On July 31, 1947, The Metropolis News published an article announcing the Massac County Home Bureau would be organized on Aug. 6, 1947, at Metropolis Methodist Church.
A total of 377 homemakers in Massac County joined the Home Bureau during the organization’s inaugural meeting and organized 18 units throughout the county. Those founding unit names included Cornerstone, Round Knob, Fairview, Joppa Hustlers, Brooklyn, Lower Salem, Choate Homemakers, George’s Creek, Volleville and Brookport.
The 75th anniversary of the beginning of what is now Massac County Home and Community Education will be marked at 2 p.m. Saturday, Aug. 20, at St. John’s Church, 6201 Waldo Church Road, Metropolis.
Everyone is invited, especially new, current, potential and former members.
The day, centered on the theme “Aspire to Inspire,” will feature information about HCE and history on the local organization. Speakers will include present IAHCE president Angela Hicks, IAHCE Cultural Enrichment director Becky Belcher and District 5 director Carol Harms. Units will decorate their tables with history items of their units. Scrapbooks and a Powerpoint presentation will aid in the reminiscence. New and longtime IAHCE members will be recognized. Special quilts made by Massac HCE members through the years will also be on display. Extra lessons will be on hand for guests to take and learn more about what HCE has available for members.
This is a special time in the history of Massac County Home and Community Education. Come and enjoy the afternoon.
IAHCE will mark its 100th anniversary in 2024. According to its website, the organization traces its roots to July 1915 when Kankakee County hired Eva Benefiel, a graduate of the University of Illinois, as an advisor to develop a home improvement association. As the University of Illinois representative, the home economic advisor’s role was to educate women with current and relevant information on the home, the family and agriculture they could use to develop ways of making life better for their families and, ultimately, their communities, while they spent time in fellowship and sharing.
Kankakee was the first county to organize a Home Bureau in Illinois and the second in the United States. Through education, patience and perseverance, the organization grew with 15 counties organized by 1919 with each having its own Extension home advisor. The Illinois Home Bureau Federation came into being in January 1924 by the action of a state conference consisting of the representatives of the various counties. The first formal annual meeting, which included the election of officers, was held in January 1925.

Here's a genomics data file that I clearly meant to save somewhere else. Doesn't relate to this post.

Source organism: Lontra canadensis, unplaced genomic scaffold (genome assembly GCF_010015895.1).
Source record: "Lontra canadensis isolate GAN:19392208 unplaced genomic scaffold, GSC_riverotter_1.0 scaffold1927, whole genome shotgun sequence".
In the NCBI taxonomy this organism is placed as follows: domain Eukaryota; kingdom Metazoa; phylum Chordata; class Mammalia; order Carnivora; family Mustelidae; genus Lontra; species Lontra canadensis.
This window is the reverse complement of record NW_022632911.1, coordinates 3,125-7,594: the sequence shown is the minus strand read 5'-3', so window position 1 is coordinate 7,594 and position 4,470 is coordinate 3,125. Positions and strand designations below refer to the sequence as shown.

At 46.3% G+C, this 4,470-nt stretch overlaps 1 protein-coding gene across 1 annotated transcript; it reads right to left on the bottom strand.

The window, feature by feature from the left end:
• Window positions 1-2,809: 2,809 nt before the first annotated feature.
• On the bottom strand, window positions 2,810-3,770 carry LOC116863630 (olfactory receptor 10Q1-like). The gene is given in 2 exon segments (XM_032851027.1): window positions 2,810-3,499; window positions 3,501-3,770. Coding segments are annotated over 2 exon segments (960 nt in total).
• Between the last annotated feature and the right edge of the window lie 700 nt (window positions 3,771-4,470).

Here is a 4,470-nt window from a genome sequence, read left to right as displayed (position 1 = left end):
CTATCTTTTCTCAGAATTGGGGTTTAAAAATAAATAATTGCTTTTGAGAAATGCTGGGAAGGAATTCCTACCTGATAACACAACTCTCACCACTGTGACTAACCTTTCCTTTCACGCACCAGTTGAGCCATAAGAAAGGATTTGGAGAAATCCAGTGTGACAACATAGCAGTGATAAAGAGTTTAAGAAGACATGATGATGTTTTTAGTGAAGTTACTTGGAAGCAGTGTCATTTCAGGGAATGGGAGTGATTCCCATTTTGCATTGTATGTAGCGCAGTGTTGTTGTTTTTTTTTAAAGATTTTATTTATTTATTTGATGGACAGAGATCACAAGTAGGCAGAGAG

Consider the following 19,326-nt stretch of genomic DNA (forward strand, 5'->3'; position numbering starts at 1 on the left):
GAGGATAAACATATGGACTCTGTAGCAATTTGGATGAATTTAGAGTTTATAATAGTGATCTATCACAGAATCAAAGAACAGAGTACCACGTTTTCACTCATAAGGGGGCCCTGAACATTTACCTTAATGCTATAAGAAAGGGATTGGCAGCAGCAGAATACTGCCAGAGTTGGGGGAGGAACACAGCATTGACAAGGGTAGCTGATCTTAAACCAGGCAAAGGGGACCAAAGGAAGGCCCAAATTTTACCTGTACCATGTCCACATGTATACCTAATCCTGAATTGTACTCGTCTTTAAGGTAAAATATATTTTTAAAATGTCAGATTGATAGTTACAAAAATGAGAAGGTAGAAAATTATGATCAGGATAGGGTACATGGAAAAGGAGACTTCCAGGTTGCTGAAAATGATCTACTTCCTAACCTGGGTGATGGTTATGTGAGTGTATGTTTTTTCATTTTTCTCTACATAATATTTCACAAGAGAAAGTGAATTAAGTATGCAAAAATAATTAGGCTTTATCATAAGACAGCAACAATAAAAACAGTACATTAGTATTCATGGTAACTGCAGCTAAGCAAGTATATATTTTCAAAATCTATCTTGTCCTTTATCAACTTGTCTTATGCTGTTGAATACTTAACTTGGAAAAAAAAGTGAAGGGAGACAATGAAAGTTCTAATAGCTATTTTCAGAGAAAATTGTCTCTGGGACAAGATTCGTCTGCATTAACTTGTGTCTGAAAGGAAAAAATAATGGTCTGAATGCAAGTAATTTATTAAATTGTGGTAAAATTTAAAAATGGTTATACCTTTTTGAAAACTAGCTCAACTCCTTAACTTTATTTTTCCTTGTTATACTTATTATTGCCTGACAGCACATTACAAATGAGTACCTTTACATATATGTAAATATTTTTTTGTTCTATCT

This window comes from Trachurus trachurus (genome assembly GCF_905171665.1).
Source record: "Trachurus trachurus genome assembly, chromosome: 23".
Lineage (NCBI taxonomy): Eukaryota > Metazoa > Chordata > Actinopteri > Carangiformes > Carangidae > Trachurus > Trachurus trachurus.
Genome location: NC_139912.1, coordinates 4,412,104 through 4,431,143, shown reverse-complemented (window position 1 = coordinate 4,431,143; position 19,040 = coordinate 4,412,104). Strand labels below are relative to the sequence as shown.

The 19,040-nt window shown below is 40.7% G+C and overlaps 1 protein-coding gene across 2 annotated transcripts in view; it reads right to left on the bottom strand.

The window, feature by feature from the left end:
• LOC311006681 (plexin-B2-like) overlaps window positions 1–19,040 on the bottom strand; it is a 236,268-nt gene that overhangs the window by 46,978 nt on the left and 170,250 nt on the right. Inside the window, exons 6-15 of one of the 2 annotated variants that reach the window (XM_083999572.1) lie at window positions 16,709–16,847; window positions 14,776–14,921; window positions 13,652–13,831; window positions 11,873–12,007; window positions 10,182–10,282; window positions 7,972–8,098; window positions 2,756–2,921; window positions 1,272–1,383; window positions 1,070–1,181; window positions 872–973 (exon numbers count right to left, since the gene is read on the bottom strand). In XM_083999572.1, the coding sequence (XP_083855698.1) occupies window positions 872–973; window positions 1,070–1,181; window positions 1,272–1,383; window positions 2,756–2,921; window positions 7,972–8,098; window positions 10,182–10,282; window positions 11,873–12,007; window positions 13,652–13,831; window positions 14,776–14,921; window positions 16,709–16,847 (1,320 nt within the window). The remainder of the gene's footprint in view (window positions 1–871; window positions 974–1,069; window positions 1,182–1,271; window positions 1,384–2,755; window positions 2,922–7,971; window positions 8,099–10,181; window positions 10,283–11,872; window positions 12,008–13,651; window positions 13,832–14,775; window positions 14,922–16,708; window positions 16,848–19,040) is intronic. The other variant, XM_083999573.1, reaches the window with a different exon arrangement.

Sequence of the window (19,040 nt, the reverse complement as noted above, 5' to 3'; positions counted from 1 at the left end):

In November 1947, Katherine Brittingham became the first home economics advisor for Massac County. Leo Sharp was the farm advisor at that time. Both were employed by the University of Illinois Extension.
Soon after the local organization was established, a group of Home Bureau leaders made plans for an Organization Day to be held at Fort Massac State Park. During this meeting, committees were formed and planning began. Pearl Barnes, president of the Illinois Home Bureau Federation, installed the county officers.
After Organization Day, a home adviser was provided by the University of Illinois Extension to work among the homemakers of the county. All women from rural and urban communities were invited to join. Anyone wishing to join could sign a membership card and pay a $5 membership fee to be part of the organization. Many of the original Home Bureau members were former 4-H members in their youth and maintained their interest in their county and its achievements.
Some of the first units organized were Cornerstone, Volleville and George’s Creek. When asked to share their experiences, one homemaker spoke of the group she was a part of and described the members as being very close and always ready to help each other in joys or sorrows.
The organization’s name changed in the mid-1960s to Massac County Homemakers Extension Association. While many things have changed since then, only two of the original units — Volleville and George’s Creek — have remained intact over the 75-year history of the organization.
One of the cornerstones of the organization is the educational lessons provided to members.
Through the years, some of the most memorable lessons included: Cancer Control, Different Ways of Using Jell-O, Efficient Use of the Sewing Machine, Yeast Breads and How to Make Slip Covers.